Vancouver – Men’s Soccer: Depleted Cascades fall to T-Birds, fall short of post-season
The University of the Fraser Valley men’s soccer team saw its season come to an end as they dropped a 3-0 decision to the UBC Thunderbirds in Vancouver on Sunday afternoon.
The Cascades came in needing a win – and nothing less – to qualify for the Canada West playoffs. But they were a battered group. Parman Minhas and Manpal Brar were sidelined due to injuries suffered Friday vs. UVic, and Sahib Sidhu and Trevor Zanatta were suspended after picking up their third yellow cards of the season in that same game. Then in the 12th minute at Thunderbird Stadium, rookie midfielder Jehmrode Kahlon went down with a knee injury and was unable to return.
Thus, what was already an uphill climb vs. the nation’s No. 5-ranked team became much steeper. Sam Fletcher and Kerman Pannu staked the hosts to a 2-0 lead at halftime, and Thomas Gardner rounded out the scoring after the break.
The result dropped the Cascades from fourth to sixth in the Pacific Division with a 5-6-4 record, while first-place UBC improved to 10-2-3.
“I’m proud of the effort from the boys – I thought we fought valiantly, missing half our starting lineup,” Cascades head coach Tom Lowndes said. “We were absolutely depleted by injuries, but the guys came and gave it everything they had. At the end of the day, we just fell a bit short, but I can’t fault their commitment, work rate, effort or desire. That’s been good all season. I think we’ve been a bit unlucky at times this year – we definitely should have had a few more wins, but sometimes that’s just the way it goes.”
The T-Birds tested Cascades keeper Ethan Duggan early, but the rookie was up to the task. In the 11th minute, Duggan leaped to his left to turn aside Mackenzie Cole’s header from the top of the six-yard box, then quickly scrambled to his feet and dove again to deny Mihai Hodut’s point-blank follow-up – an improbable sequence of saves.
The hosts, though, would break through in the 21st, as Fletcher curled a corner kick inside the far post, top corner.
Then, in the 27th, Pannu made it 2-0, redirecting Jordan Haynes’s low cross into the top corner.
In the 37th, Cascades rookie Brennan Naiker – playing his second game for UFV – made an outstanding defensive play, clearing the ball off the line on a follow-up shot after Duggan had come up with the initial save on a partial breakaway for the T-Birds.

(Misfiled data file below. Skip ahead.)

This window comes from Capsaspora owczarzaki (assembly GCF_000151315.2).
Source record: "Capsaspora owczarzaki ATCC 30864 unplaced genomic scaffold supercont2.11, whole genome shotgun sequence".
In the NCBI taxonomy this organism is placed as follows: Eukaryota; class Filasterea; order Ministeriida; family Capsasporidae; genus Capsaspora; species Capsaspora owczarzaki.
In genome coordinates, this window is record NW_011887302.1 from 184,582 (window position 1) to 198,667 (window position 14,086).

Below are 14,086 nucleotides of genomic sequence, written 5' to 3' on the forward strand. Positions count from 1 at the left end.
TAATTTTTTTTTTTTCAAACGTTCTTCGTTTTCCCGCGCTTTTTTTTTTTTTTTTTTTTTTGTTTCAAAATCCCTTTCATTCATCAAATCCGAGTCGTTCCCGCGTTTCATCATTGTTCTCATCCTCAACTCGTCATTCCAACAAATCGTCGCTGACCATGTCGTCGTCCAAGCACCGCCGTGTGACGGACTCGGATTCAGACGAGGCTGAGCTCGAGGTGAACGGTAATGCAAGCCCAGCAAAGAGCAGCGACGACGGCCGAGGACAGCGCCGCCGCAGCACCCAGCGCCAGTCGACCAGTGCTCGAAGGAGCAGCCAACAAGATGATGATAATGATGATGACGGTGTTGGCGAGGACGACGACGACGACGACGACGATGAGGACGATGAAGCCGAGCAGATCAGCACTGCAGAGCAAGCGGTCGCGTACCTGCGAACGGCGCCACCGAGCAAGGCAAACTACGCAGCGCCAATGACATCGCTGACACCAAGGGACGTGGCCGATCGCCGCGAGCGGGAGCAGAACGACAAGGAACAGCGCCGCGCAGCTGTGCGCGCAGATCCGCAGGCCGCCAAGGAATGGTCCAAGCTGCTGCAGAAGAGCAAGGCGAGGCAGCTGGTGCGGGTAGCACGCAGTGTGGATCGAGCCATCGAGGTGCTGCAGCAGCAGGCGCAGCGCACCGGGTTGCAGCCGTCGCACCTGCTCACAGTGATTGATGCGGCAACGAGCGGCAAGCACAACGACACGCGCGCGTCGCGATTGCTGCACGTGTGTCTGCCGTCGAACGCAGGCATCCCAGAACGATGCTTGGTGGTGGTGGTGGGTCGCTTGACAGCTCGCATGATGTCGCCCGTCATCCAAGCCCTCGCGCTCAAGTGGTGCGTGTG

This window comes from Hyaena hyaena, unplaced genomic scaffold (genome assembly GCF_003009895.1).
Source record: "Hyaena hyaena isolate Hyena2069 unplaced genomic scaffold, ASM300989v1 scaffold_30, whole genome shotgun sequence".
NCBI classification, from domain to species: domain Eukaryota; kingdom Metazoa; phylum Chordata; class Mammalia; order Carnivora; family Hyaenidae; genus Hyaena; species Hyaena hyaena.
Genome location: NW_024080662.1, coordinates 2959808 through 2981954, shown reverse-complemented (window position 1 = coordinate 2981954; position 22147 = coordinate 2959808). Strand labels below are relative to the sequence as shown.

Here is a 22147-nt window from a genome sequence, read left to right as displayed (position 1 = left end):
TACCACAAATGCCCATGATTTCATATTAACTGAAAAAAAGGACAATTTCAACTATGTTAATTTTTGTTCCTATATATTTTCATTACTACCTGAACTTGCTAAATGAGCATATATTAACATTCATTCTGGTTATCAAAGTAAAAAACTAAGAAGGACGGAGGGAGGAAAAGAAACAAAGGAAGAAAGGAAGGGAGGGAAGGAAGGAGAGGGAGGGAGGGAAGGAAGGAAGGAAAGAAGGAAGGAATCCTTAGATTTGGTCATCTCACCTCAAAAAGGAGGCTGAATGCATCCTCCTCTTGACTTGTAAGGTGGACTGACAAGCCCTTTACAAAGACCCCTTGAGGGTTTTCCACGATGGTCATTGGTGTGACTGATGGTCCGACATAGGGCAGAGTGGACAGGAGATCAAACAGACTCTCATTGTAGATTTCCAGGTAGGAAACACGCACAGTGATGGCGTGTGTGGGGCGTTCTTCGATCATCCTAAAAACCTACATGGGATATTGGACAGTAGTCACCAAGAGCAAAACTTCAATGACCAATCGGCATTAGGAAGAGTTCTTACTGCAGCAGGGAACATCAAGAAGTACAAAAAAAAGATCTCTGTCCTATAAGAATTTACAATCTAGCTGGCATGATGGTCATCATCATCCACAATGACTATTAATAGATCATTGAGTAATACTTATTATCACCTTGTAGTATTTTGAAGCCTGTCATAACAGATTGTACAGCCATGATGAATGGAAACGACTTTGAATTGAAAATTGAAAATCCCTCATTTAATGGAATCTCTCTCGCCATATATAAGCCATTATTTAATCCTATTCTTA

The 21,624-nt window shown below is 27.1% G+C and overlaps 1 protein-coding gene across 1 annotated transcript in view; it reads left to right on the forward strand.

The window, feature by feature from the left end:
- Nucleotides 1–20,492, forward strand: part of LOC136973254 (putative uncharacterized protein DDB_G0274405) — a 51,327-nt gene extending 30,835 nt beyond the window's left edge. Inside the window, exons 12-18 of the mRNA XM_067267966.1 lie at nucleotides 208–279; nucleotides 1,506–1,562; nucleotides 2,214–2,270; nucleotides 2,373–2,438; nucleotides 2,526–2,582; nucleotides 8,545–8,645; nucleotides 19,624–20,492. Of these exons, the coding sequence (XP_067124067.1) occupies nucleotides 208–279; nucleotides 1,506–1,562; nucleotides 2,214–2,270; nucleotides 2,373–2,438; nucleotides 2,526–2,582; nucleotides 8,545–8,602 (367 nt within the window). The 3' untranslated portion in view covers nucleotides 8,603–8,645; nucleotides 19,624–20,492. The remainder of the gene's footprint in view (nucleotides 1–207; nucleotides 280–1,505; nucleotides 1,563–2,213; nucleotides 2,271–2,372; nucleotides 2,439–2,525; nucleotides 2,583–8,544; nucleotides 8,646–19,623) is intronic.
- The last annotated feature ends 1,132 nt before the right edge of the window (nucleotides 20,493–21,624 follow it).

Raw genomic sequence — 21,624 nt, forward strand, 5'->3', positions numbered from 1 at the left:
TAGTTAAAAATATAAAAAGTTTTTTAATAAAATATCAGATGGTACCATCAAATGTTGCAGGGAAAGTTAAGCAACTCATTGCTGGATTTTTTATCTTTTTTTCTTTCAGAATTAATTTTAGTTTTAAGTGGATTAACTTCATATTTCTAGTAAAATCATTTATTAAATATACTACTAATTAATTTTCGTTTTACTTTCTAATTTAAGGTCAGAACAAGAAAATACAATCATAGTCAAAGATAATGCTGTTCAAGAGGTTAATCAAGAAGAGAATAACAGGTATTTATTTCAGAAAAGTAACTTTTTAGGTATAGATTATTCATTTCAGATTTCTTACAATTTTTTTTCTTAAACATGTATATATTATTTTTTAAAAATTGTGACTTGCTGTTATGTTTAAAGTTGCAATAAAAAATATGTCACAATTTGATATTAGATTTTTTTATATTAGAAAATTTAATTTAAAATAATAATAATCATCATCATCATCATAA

UBC made it 3-0 in the 51st, as reigning CW player of the year Thomas Gardner’s free kick from just outside the box found the top corner, just beyond the fingertips of a leaping Duggan.
The Cascades continued to grind – Gurmaan Jhaj had a crack at goal from 25 yards in the 61st minute, but his shot went just wide of the left post. Later on, Brady Weir’s corner created a dangerous header as a pair of UFV attackers went up for it with UBC keeper Jason Roberts, but it also ran wide. In injury time, defender Ryan Donald came forward and had a volley deep in the box, but it was blocked by a T-Birds defender.
The result marked the conclusion of fifth-year UFV seniors Jhaj, Weir, Tyler Henderson and Nawaf Binsaleh’s university soccer eligibility, and Lowndes had all four on the field to end the game. Gurshaan Jhaj, Gurmaan’s younger brother, came off the bench in the 83rd minute for his Cascades debut – a tip of the cap from head coach Lowndes to his program’s all-time leader for goals and points in his finale.
“To send him off playing up front with his brother is a pretty cool thing that he’ll probably remember for a long time,” Lowndes said of the Jhaj brothers playing together for the first time as Cascades.
“They (the seniors) have been huge for us. They’ve all contributed in their own ways, and it was nice to have them all on the field at the end, digging in and fighting until the last whistle. At the same time, we finished the game with four or five first-years on the field and a couple of second-years, so it was a little bit of a changing of the guard.”
Amidst the disappointment of the result, the elder Jhaj acknowledged that playing alongside his younger brother was a nice moment.
“It’s definitely been a big part of my life, because I love the game,” he said, reflecting on his five years as a Cascade. “I’ll stick around, and I’ll definitely be supporting the team as much as I can.”